Modelling Requirements in Business Analysis

Business analysis is a multifaceted discipline that is pivotal in the structured software development process. To simplify, we can define analytical activities as encompassing information (requirement) acquisition, development, and management. These requirements are gathered through a variety of techniques involving diverse stakeholders. Consequently, the outcome of the analyst’s efforts materialises in the form of documentation. This documentation systematically organises the identified user needs (problems) comprehensively, translating them into precise descriptions of different requirement types and corresponding solutions to fulfil those needs.

Properly defining project requirements is essential to develop a product that effectively solves previously indicated business issues. The list can become extensive, but the implementation team uses it to create specific product features. Gathered requirements cover not only general (as often perceived by the client) aspects but also many other areas, like system integrations and security concerns.

Each requirement adds complexity to the project, increasing the extent of functional documentation, and the more extensive the documentation is, the harder it is to make it readable and accessible to different stakeholder groups. Considering their perspective is crucial because they are the recipients of the documentation and influence all of the pivotal choices regarding the final product. Therefore, the materials provided to stakeholders must meet recognised standards and be easily understandable.

The fundamental approach to address the aforementioned challenges involves employing a language both accessible, through simplification, and universally comprehensible for all participants in the multi-stage software development process known as the SDLC (System Development Life Cycle). Nonetheless, it is important to emphasise that the aspects discussed in the subsequent section extend beyond IT projects. In this context, we consider software development the primary and most frequently utilised frame of reference.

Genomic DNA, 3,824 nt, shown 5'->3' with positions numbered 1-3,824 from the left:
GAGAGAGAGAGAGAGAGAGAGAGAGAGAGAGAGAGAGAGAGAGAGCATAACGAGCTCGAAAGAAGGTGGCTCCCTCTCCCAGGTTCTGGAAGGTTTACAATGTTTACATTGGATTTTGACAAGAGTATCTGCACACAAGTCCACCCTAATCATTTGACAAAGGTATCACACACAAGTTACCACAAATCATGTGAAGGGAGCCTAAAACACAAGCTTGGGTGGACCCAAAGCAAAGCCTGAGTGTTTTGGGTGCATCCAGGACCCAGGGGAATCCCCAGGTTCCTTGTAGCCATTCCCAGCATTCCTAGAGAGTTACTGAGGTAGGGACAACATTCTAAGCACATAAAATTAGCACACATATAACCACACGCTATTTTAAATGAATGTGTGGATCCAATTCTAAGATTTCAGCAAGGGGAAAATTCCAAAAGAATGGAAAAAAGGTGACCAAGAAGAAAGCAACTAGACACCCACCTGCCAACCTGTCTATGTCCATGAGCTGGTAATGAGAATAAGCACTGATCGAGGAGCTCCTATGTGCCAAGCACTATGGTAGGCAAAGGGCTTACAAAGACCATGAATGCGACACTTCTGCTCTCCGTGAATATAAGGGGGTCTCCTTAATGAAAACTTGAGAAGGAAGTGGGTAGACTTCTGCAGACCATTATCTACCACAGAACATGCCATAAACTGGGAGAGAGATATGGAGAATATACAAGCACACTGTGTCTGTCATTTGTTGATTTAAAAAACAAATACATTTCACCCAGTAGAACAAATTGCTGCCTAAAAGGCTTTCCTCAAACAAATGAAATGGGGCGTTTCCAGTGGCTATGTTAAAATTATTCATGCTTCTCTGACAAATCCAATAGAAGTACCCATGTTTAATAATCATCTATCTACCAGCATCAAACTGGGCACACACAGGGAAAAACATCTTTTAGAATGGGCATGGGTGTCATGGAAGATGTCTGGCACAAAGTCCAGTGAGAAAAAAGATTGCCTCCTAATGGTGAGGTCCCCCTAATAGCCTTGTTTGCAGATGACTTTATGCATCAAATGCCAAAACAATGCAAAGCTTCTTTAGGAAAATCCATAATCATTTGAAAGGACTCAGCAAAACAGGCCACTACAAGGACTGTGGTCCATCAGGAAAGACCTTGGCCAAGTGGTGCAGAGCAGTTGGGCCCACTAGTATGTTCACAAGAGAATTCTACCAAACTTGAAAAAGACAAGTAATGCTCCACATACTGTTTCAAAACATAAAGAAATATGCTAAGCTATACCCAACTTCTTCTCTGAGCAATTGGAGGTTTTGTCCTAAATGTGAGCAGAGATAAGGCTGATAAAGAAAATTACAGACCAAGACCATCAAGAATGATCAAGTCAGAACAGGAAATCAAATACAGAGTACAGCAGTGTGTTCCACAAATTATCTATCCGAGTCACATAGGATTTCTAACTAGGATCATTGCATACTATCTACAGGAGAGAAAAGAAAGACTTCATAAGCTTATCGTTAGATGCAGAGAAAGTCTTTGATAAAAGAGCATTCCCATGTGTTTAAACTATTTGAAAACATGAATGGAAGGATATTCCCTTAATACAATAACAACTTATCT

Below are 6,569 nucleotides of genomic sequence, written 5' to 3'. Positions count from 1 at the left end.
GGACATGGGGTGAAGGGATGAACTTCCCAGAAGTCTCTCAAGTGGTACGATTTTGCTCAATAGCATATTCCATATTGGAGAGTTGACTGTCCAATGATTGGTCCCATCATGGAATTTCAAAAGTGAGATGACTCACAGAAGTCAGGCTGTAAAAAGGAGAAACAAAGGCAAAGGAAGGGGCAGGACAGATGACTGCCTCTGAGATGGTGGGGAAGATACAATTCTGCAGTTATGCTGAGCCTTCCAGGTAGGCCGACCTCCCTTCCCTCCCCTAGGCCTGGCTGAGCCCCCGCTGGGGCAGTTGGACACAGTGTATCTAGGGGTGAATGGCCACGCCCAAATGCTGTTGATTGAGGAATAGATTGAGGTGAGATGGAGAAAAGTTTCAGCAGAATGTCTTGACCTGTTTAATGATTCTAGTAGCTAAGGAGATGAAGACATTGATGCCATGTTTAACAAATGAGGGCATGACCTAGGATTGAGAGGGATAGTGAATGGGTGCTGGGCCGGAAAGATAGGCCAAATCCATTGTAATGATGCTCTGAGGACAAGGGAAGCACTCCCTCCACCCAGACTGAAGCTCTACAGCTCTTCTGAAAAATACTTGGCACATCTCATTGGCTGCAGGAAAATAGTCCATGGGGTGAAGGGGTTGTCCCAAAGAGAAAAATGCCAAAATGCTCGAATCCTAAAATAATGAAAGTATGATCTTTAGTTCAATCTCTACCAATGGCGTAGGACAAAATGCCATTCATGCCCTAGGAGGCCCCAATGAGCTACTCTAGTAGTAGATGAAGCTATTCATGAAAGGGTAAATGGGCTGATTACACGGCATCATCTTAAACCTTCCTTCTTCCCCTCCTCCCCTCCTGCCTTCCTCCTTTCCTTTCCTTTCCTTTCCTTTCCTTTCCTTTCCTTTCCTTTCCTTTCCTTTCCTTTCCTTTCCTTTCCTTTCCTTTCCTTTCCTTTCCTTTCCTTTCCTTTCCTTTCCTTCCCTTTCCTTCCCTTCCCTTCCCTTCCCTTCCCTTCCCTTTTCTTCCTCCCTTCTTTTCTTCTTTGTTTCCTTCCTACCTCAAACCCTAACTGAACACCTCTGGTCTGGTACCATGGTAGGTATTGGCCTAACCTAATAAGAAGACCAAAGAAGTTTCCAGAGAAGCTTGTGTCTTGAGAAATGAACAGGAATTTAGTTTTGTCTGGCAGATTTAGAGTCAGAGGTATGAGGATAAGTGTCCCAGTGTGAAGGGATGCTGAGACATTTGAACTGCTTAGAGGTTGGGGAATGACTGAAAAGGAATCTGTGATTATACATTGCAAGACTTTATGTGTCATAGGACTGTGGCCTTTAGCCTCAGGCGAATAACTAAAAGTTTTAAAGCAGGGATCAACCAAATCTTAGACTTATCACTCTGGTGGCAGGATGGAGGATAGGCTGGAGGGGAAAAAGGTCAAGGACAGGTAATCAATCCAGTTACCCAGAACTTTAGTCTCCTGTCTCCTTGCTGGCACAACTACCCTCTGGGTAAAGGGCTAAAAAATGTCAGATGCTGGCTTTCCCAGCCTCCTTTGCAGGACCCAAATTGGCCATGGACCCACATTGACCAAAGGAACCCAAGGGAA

It is the modelling techniques that offer strong support in creating detailed and easily understandable documentation. They help business analysts (and other specialists) accurately represent processes and systems, all while maintaining documentation that’s clear and accessible to a wide audience.

Business processes and models

According to the widely accepted definition, a business process is a series of activities organised to achieve a specific outcome (e.g. information, good or service). The Object Management Group (OMG), a standardisation consortium, expands on this definition, labelling a business process as a sequence of activities performed to accomplish a distinct task. This expanded definition arose from the need to emphasise that a business process can encompass multiple activities but must adhere to a consistent approach. It is important to note that the OMG’s characterisation focuses on the execution of specific ‘work’ rather than the resulting product.

Analysing these processes thoroughly is essential to accurately recognise the needs (problems) of the various stakeholder groups and how they can be met (solved). Modelling the information (requirements) obtained in the course of classical analyses allows the results to be presented in a more accessible manner. In most cases, this speeds up the identification of possible conflicts simplifies finding improvements, and supports the overall optimisation of the desired solution.

But what exactly is a model?

In the broadest sense, a model is a simplified representation of reality. In a standardised graphical format, it illustrates the steps necessary to fulfil a process defined by previously acquired requirements. It is important to highlight that modelling need not be confined solely to standard processes; it can also depict specific characteristics, principles, or operational conditions of an object, phenomenon, or, in the most general terms, a system.

Notation standards

Models, much like other methods of representing acquired requirements, serve as tools that facilitate communication. Successful information exchange relies on all parties involved speaking the same language and comprehending the notation. The introduction of additional symbols, arrows, or other annotations might lead to difficulties where individuals interpreting diagrams crafted in such a manner struggle to grasp the conveyed information’s significance. More significantly, it could result in misunderstanding and the incorrect implementation of that information. To avoid such challenges, it is recommended to utilise standardised modelling languages and adhere to formal guidelines for their composition.

Various structured techniques exist for documenting business processes, known as notations. Among these, the most widely recognised are BPMN, EPC, and BPEL. Notably, BPMN (Business Process Model and Notation) holds prominence, prevalent not only within the IT industry but also beyond. The current iteration of this standard is BPMN 2.0.